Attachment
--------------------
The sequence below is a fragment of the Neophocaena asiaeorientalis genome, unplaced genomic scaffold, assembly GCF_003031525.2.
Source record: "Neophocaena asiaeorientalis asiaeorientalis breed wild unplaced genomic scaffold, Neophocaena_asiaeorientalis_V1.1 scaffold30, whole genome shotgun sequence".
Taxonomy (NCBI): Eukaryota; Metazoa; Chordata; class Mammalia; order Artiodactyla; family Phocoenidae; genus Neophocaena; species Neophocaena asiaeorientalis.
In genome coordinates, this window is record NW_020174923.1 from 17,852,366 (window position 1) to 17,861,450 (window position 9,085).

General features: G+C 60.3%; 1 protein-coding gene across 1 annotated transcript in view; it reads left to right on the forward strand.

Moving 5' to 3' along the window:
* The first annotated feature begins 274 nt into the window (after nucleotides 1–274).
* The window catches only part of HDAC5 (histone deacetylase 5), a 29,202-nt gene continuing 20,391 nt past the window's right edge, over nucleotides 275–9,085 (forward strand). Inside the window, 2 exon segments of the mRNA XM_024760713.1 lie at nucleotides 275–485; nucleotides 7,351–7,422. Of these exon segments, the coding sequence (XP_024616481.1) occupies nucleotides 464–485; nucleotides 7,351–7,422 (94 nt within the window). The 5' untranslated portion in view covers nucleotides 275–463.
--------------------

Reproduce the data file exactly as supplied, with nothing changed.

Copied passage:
The sequence below is a fragment of the Neophocaena asiaeorientalis genome, unplaced genomic scaffold, assembly GCF_003031525.2.
Source record: "Neophocaena asiaeorientalis asiaeorientalis breed wild unplaced genomic scaffold, Neophocaena_asiaeorientalis_V1.1 scaffold30, whole genome shotgun sequence".
Taxonomy (NCBI): Eukaryota; Metazoa; Chordata; class Mammalia; order Artiodactyla; family Phocoenidae; genus Neophocaena; species Neophocaena asiaeorientalis.
In genome coordinates, this window is record NW_020174923.1 from 17,852,366 (window position 1) to 17,861,450 (window position 9,085).

General features: G+C 60.3%; 1 protein-coding gene across 1 annotated transcript in view; it reads left to right on the forward strand.

Moving 5' to 3' along the window:
* The first annotated feature begins 274 nt into the window (after nucleotides 1–274).
* The window catches only part of HDAC5 (histone deacetylase 5), a 29,202-nt gene continuing 20,391 nt past the window's right edge, over nucleotides 275–9,085 (forward strand). Inside the window, 2 exon segments of the mRNA XM_024760713.1 lie at nucleotides 275–485; nucleotides 7,351–7,422. Of these exon segments, the coding sequence (XP_024616481.1) occupies nucleotides 464–485; nucleotides 7,351–7,422 (94 nt within the window). The 5' untranslated portion in view covers nucleotides 275–463.